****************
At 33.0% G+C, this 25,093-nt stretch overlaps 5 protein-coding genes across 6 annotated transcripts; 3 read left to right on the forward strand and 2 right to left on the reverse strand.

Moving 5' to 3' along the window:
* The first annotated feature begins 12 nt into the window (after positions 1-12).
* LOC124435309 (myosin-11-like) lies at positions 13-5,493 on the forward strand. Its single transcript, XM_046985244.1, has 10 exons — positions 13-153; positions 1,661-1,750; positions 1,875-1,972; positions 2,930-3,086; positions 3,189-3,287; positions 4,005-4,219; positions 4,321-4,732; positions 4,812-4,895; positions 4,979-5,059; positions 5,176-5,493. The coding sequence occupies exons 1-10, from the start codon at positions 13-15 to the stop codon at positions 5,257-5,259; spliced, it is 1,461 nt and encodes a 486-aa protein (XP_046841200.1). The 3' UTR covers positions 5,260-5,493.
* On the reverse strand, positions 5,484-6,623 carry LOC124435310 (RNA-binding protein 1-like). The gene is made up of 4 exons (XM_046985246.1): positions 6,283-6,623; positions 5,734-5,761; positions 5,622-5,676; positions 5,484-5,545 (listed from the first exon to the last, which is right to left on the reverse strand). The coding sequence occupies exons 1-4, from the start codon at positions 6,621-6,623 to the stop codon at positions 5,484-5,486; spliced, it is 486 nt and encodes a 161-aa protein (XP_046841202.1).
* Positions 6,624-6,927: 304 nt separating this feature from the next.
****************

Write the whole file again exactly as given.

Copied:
At 33.0% G+C, this 25,093-nt stretch overlaps 5 protein-coding genes across 6 annotated transcripts; 3 read left to right on the forward strand and 2 right to left on the reverse strand.

Moving 5' to 3' along the window:
* The first annotated feature begins 12 nt into the window (after positions 1-12).
* LOC124435309 (myosin-11-like) lies at positions 13-5,493 on the forward strand. Its single transcript, XM_046985244.1, has 10 exons — positions 13-153; positions 1,661-1,750; positions 1,875-1,972; positions 2,930-3,086; positions 3,189-3,287; positions 4,005-4,219; positions 4,321-4,732; positions 4,812-4,895; positions 4,979-5,059; positions 5,176-5,493. The coding sequence occupies exons 1-10, from the start codon at positions 13-15 to the stop codon at positions 5,257-5,259; spliced, it is 1,461 nt and encodes a 486-aa protein (XP_046841200.1). The 3' UTR covers positions 5,260-5,493.
* On the reverse strand, positions 5,484-6,623 carry LOC124435310 (RNA-binding protein 1-like). The gene is made up of 4 exons (XM_046985246.1): positions 6,283-6,623; positions 5,734-5,761; positions 5,622-5,676; positions 5,484-5,545 (listed from the first exon to the last, which is right to left on the reverse strand). The coding sequence occupies exons 1-4, from the start codon at positions 6,621-6,623 to the stop codon at positions 5,484-5,486; spliced, it is 486 nt and encodes a 161-aa protein (XP_046841202.1).
* Positions 6,624-6,927: 304 nt separating this feature from the next.